4 Questions to Ask Your Doctor About Male Urinary Incontinence

Male urinary incontinence, or the inability to control the flow of urine, affects just about every aspect of a man’s life. This includes professional, personal and social aspects of everyday living. However, if you’re a man with this problem, there are some questions you can ask your doctor that may help you manage your condition quite effectively. Here are four important ones:

  1. What is causing my condition?
  2. Are there any medications that may help?
  3. How do I keep the groin area clean and free of rash?
  4. What about surgery?


It’s important for you to know what is causing your urinary incontinence. There are four major types of causes:

  1. Urge incontinence means that the bladder is overactive.
  2. Stress incontinence is caused by incomplete closure of the bladder sphincter.
  3. Overflow incontinence occurs when the urethra has a blockage or the bladder doesn’t contract properly.
  4. Functional incontinence can be caused by other diseases or medications.

For example, functional incontinence can be a result of diabetes. Diabetes can cause damage to the nerves involved with urinary flow control. Diabetes can also cause excessive production of urine, further contributing to the problem. Enlarged prostate in older men is also a common cause of this condition.

Lifestyle changes may help some men with this condition. These include drinking small amounts of water throughout the day instead of large amounts of water all at once. Another method involves training the bladder. You can ask your doctor how to do this. Your doctor can also advise you on Kegel exercises that will strengthen your pelvic floor.

In addition, get more exercise. Eliminate or reduce caffeine and alcohol. Both are bladder stimulants. If you smoke, stop.


There are some urinary incontinence medications that may help certain individuals. Your doctor will decide which one is best for you. Some have side effects and not all of them can be used by everyone. Always ask your doctor about possible side effects when he or she is prescribing a medication for you.

  • Anticholinergics

These drugs help calm the bladder. They work well for stress incontinence. One example is oxybutynin. The brand name is known as Ditropan.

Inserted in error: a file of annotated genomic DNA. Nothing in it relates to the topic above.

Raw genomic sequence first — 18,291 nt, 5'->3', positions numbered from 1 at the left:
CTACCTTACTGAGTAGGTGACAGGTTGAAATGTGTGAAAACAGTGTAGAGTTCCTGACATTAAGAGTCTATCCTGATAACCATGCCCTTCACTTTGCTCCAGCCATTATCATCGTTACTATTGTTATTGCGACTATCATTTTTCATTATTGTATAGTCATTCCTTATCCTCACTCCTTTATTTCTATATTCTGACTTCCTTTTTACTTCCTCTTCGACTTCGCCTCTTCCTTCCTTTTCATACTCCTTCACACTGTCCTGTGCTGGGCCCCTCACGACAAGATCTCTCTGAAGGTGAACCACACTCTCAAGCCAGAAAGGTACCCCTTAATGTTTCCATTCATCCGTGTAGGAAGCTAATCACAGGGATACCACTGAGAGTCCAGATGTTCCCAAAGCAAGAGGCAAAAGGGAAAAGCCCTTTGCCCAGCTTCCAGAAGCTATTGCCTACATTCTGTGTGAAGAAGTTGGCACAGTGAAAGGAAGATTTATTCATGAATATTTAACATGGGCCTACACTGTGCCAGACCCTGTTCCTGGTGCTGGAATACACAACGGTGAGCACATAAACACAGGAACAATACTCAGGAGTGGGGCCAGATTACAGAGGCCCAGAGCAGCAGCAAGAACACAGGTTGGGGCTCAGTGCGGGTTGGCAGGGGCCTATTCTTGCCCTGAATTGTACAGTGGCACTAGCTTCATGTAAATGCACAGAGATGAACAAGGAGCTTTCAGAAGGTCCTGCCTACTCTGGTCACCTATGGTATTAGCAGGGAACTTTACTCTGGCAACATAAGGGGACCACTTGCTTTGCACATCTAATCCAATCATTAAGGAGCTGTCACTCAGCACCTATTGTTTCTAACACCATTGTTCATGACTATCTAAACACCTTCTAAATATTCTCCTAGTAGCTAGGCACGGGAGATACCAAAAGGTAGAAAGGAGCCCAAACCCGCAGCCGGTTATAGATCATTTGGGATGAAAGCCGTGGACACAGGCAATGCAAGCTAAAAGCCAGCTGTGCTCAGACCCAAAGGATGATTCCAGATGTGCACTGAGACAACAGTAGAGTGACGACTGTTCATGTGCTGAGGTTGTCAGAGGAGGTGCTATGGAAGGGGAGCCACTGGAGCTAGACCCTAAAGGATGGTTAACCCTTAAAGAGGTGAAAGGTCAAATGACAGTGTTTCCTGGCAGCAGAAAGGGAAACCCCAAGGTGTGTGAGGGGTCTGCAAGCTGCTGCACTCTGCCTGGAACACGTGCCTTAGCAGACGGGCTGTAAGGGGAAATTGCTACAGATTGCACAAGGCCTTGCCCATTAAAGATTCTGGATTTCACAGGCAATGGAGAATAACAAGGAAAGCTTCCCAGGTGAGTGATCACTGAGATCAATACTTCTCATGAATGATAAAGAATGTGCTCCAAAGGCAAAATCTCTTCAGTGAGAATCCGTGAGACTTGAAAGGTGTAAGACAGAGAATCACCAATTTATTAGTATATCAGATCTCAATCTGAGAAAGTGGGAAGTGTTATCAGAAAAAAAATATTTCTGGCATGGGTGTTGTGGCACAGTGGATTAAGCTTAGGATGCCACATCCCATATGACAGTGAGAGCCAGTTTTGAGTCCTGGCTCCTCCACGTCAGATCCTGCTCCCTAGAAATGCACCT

• Alpha blockers

These help men with enlarged prostates. These work best for urge or overflow incontinence and can help men empty their bladders more completely. Tamsulosin, brand name Flomax, is an example of one of these types of medications.

  • Mirabegron

This drug, known by the brand name Myrbetriq, relaxes the bladder and increases the amount of urine it can hold.

  • Botox

This substance can be injected into the bladder. It will relax the muscles.


You may find that you need to wear some type of absorbent underwear to help absorb urine. There are many different types. Many are quite discreet and fit well under clothing. However, these garments will create an ideal environment for the development of rash and jock itch. Both of these conditions like a moist, warm, airless area. Make sure you keep your groin area clean and dry. Change garments frequently. Never sit in a wet garment. There are incontinence products that you can purchase to help you with this type of hygiene.


Surgery for certain types of male incontinence is possible. However, it’s usually only done as a last resort. There are two main types of this kind of surgery:

  • AUS
  • Sling procedure

AUS stands for Artificial Urinary Sphincter. In this procedure, a special type of balloon is placed around the neck of your bladder. This shuts off the flow of urine. When you need to empty your bladder, a valve placed under your skin will allow you to do so.

A sling procedure uses either an artificial material or tissue to make a type of pouch that supports the bladder neck, giving you greater control of your urinary flow.

Many men can avoid surgery through a combination of lifestyle changes, medication and sanitary products. If you have problems with male urinary incontinence, you’re not alone. Don’t just live with it. You don’t have to. Use the information you learned here today and speak to your doctor. Help is available.

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